Pochep, current population about 17,000, is a town in the Bryansk oblast of the Russian Federation. (The Bryansk oblast is a knob-shaped territory that extends between the Ukrainian and Belarussian borders.) Pochep is 52 miles southwest of the town of Bryansk and 250 miles southwest of Moscow.
The town was the property of various noblemen under the area’s feudal system of government. In 1750 it became the property of Hetman (leader of the Cossacks) Kirill Razumovsky, from whose time a palace and a baroque church remain.
20th Century Jewish Life as Seen Through the Perspective of One Family
(Much of the following is abbreviated from stories told by Chaya Levitin Amrami.)
The city was located in a low area, and during most of the year it was muddy. There were wooden walkways along the rows of houses, but they were mostly rotten and weak. A person would try to avoid the mud by jumping and balancing, often sinking in the dirt.
On the other hand, the town enjoyed a nice view. There was a river whose course created a small lake, surrounded by a pretty forest that stretched to the hill at the end of town. The forest was a favorite for romantic outings of youngsters.
A large estate in Retchicha, a suburb of Pochep, was owned by Count Kleinmikel. He had a big mansion on a hill, with a beautiful tree-lined avenue leading to the river. Chaim Levitin, a Jew, was his trusted estate manager. He and his wife Esther, a midwife, lived in a spacious house on or near the estate, and their four sons built houses nearby. Chaim, known as “die Retchicher,” was greatly honored in the community.
The Chabad yeshivah in the town was headed by the local rabbi Joshua Nathan Gnessin. As young men two well-known Yiddish writers studied there: Uri Nissan Gnessin (the rabbi’s son), and Joseph Chaim Brenner. The Levitin family boarded many young men who studied at the yeshivah.
After the passage of a decree limiting Jewish landownership, Chaim’s son Eliezer moved the family to a country estate about 14 miles from town. The estate, known as Chuter Kalachova, was owned by another Russian nobleman, Vassily Vassilovitch Breshko Breshkovski.
It was a large farm [about 42,000 acres] with forests, lakes, mountains, and rivers. Rye, wheat, potatoes, linen and flax were grown. There were horses and poultry. There was a herd of 100 cows, which were mainly raised for the fertilizer they produced. The family gathered dairy products to send to Pochep for needy families. Farm labor came from gentile peasants, and the family worked hard beside them.
One day a rider arrived from Pochep with the news that the landowner had a heart attack and died. His funeral would be held in three days, then his will would be read and his property divided. The family knew they would be thrown off the land. They sent to all the villages in the area, loaded hundreds of wagons with all their property— horses, cows, grains, tools and furnishings— and sent them to Pochep.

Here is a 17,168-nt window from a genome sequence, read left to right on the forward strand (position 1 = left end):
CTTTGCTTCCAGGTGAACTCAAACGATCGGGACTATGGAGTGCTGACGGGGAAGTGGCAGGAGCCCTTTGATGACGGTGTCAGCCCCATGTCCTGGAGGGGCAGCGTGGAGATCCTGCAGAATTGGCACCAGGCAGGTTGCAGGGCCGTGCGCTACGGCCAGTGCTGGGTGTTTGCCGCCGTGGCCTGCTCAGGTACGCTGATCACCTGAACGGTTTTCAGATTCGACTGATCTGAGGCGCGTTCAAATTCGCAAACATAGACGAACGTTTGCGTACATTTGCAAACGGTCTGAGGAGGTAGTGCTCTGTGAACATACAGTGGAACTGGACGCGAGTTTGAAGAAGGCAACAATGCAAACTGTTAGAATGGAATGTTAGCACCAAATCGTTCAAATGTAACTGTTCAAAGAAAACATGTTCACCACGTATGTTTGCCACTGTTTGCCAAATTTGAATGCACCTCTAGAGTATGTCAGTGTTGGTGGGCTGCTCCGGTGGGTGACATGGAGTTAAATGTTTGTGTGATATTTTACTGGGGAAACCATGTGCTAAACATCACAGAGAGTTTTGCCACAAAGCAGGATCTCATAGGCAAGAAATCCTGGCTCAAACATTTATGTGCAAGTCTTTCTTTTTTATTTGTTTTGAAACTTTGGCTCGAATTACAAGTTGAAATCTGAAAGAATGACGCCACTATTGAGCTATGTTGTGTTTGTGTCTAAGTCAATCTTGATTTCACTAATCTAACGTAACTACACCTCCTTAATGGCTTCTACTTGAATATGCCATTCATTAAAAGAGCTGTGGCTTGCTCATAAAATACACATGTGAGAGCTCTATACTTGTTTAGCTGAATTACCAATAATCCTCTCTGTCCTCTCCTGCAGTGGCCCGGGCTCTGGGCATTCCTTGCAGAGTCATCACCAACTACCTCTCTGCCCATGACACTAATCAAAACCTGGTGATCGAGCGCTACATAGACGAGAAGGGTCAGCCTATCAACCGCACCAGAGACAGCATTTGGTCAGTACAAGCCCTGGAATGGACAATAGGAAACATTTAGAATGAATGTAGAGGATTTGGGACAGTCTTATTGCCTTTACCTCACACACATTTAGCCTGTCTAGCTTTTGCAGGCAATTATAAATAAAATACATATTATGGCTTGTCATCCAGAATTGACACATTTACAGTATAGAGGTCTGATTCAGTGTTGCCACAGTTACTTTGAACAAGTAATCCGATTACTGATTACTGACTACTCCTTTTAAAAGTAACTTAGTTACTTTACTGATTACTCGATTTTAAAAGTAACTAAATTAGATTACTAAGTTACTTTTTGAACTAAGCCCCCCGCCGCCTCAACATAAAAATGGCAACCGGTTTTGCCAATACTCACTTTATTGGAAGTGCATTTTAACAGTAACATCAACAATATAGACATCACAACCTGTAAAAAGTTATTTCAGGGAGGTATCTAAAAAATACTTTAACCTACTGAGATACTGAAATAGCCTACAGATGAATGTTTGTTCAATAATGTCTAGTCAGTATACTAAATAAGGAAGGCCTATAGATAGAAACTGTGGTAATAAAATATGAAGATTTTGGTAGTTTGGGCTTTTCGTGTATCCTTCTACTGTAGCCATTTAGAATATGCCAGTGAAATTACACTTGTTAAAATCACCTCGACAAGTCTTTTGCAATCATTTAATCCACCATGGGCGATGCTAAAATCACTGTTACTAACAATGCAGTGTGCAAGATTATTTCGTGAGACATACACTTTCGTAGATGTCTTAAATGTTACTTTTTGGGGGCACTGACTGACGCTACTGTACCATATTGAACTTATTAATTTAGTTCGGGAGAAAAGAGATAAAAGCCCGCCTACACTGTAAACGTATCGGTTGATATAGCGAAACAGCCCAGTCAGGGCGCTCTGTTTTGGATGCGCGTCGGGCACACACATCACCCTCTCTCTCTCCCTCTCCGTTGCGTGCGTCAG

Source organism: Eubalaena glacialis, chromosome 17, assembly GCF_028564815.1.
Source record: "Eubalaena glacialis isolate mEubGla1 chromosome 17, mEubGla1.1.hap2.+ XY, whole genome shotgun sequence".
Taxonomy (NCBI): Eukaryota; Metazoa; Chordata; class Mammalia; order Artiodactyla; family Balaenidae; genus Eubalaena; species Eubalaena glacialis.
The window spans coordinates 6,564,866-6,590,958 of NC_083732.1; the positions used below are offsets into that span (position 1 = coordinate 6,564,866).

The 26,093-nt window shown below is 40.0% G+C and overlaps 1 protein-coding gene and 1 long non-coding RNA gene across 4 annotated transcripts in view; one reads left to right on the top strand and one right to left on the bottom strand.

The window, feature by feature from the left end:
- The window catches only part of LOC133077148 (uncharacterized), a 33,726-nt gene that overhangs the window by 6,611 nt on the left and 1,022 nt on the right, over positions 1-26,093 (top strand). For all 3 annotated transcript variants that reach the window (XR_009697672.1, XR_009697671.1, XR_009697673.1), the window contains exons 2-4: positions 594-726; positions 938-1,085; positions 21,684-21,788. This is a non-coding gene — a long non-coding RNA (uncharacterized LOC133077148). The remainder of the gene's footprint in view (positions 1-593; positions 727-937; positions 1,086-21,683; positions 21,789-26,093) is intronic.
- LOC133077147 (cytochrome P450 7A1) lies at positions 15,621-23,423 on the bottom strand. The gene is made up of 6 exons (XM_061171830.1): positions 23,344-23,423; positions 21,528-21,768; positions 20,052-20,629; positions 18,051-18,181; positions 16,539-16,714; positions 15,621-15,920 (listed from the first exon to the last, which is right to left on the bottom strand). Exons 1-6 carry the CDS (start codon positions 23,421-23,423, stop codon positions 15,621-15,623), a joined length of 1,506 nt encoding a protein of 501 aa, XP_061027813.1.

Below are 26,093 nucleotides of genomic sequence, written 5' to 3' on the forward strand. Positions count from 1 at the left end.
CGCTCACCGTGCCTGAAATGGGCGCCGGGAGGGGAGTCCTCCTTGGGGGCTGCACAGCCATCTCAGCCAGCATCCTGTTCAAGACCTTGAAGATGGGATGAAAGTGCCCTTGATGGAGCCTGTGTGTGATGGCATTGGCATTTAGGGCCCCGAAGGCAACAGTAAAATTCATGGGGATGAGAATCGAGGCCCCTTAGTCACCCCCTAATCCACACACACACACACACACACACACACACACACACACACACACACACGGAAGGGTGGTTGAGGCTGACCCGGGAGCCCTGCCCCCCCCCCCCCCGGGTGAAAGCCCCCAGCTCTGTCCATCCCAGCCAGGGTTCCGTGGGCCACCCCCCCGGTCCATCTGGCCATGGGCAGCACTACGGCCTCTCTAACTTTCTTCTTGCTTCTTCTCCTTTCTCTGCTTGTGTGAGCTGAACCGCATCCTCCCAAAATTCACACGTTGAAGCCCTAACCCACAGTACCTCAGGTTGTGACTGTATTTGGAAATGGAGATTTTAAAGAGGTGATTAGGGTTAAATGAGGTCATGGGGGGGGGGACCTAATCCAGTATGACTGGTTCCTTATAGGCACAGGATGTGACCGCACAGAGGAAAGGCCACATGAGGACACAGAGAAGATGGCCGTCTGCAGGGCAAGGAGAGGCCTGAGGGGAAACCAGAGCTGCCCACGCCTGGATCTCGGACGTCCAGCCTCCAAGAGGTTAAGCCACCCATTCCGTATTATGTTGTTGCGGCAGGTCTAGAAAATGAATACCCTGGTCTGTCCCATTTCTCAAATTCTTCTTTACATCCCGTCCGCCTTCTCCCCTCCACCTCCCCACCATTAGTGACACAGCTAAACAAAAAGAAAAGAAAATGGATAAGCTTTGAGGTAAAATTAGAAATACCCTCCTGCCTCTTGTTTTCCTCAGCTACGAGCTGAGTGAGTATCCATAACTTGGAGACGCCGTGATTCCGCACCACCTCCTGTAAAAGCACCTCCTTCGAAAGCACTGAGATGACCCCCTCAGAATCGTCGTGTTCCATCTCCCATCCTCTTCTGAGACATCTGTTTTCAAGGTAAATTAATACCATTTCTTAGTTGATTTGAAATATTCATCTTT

The family now lived on a large property at the edge of town. Its garden, with many fruit trees, was six acres. So was the courtyard, which included many buildings: an office, kitchens and homes. The Big House was at the center. It was spacious and elegant. The large porch was glazed with menorah-shaped windows. A Holy Ark containing three Torah scrolls was placed in the large dining room, and people gathered there on Shabbat and holidays.
Food was cooked not in the house but in one of several kitchens in the courtyard. The largest of the kitchens was a complex of several rooms. It served for cooking the large meals. During weekdays, families ate separately; on Shabbats and holidays, they all dined in the big house.
Dirty laundry was kept in a closed room over the winter. In the spring when the river thawed, water would be carried up from the river, poured into tubs, and put over a fire to boil. Then the dirty clothes and sheets were washed by hand, using washboards, and spread on bushes to dry.
The family’s income was derived mostly from a factory that made oil from flax seed. To supplement this income they began a forestry operation, leasing forest land, cutting trees and selling them to be used for railway sleepers and scaffolds in coal mines.
Between 1903 and 1907 pogroms increased in the area, and the young people of Pochep organized a secret self defense force and practiced using handguns. Of 10,000 residents of Pochep, one third were Jews. They did not live in a separate area; neighborhoods were mixed. The roofs were made of straw or wood, and it was clear that if the Jews were attacked and fire broke out it would spread from house to house. Fortunately for all this never happened.
Spurred by a worsening economic situation and increasing numbers of pogroms, Jews began to leave for America and what was then Palestine. In 1939 there were 2,314 Jews living in Pochep.
The Massacre of Pochep’s Jews
Yad Vashem reports that the Germans occupied Pochep on August 22, 1941. Only a few Jews succeeded in escaping after this. In November the Jews of Pochep were forced into two ghettos, each surrounded by barbed wire: one for men and the other for women and children. The conditions in the ghettos were appalling and the mortality rates high. Then over two days in mid-March 1942 about 1,800 people were shot to death by the Germans and their local accomplices.
According to one account 1,340 of Pochep’s Jews were slaughtered in the massacre. The victims were forced to dig their own graves, into which their bodies fell after they were shot.
There does not appear to be a Yizkor book to memorialize Pochep or its surrounding towns and villages.
The town is now mostly known as the location of one of six facilities designed to dismantle Russia’s stockpile of Cold War-era chemical weapons. It is still surrounded by beautiful forests of birch trees.
More Information Welcome
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